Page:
Data collection

A pretested pro forma containing structured close ended questions was prepared in the local language. The questions were framed from the contents of their training manual.[8] Validity of the questionnaire was checked using Cronbach's alpha. All the questions were framed to enable the investigators identify the level of knowledge of ASHAs on oral health issues. The questionnaire was distributed to the ASHA workers and sufficient time was given to complete the self-administered schedule. Cross verification was done by the investigator to confirm that all the questions were answered.

Statistical analysis

The collected data were analyzed using the SPSS, Version 20.0 (IBM, USA). Categorical data were analyzed using Chi-square test. P ≤ 0.05 was considered to be statistically significant.


   Results Top


The present study was done on 275 ASHAs. The mean age of the study participants was 32 ± 5.11 years, and the mean education was 9 ± 1.32 study years. ASHAs were dichotomized based on their level of education. Completion of secondary school certificate or its equivalent was considered as the criterion for this dichotomization. Group I included those whose education qualification was <10th standard and Group II are those whose education qualification was above 10th standard.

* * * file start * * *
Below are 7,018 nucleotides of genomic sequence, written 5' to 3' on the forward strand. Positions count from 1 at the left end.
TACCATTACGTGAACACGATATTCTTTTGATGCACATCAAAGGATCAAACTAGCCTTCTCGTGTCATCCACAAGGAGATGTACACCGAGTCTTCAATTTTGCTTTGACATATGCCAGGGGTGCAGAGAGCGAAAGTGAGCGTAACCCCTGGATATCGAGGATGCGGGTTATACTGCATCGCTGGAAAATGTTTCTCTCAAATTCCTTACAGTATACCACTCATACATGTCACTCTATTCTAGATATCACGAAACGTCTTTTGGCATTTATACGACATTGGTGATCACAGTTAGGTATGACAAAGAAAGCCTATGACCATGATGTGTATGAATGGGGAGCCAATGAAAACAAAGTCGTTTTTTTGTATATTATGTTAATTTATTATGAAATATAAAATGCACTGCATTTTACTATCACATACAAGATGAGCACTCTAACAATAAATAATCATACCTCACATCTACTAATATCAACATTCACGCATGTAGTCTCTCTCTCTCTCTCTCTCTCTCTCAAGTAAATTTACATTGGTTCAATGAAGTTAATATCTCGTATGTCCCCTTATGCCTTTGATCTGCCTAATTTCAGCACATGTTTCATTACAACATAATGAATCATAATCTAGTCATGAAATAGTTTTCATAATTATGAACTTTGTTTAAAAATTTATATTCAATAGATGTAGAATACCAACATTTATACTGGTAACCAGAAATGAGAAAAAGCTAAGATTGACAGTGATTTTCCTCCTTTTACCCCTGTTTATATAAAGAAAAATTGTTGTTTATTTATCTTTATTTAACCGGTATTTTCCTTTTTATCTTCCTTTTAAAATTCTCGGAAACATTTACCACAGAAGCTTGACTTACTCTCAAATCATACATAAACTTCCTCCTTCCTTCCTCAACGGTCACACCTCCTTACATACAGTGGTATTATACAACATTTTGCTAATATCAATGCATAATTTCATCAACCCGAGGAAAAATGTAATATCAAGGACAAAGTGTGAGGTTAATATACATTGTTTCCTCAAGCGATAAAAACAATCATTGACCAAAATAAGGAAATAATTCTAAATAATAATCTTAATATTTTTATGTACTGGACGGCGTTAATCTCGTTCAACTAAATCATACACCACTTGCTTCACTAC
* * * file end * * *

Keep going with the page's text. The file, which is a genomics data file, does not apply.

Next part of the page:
[Table 1] show the percentages of correct responses for a broad range of knowledge questions relating to oral health. It was observed that majority of them know about the number of permanent teeth and possess considerably good knowledge on the causative agent for caries and ill effect of excess fluoride in water. However, the knowledge on dental plaque, calculus, frequency of changing tooth brush, oral cancer, and identification of carious tooth was found to be poor.
Table 1: Knowledge regarding oral health among accredited social health activist workers

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[Table 2] show oral health knowledge of the ASHA workers based on their education levels. The study participants from both the groups significantly differed in their responses for causative agent of tooth decay. While 84.1% and 8.7% of ASHAs from Group I opined that tooth decay is caused by bacteria and worms, respectively, the figures were 80.3% and 19%, respectively, in Group II (χ2 = 12.678, P = 0.002). Significant difference was also noticed in the knowledge on dental plaque (χ2 = 12.677, P = 0.002) and calculus (χ2 = 17.392, P = 0.001) between the two groups. It was identified that the knowledge regarding recommended frequency for change of toothbrush is poor in both the groups. Only 9.4% from Group I and 5.1% from Group II have correct knowledge on the recommended frequency for change of toothbrush (χ2 = 0.540, P = 0.471). It was observed that the knowledge regarding effects of excess fluoride consumption on teeth was good in both the groups. Nevertheless, significant difference was found between the groups in this regard (χ2 = 13.540, P = 0.021).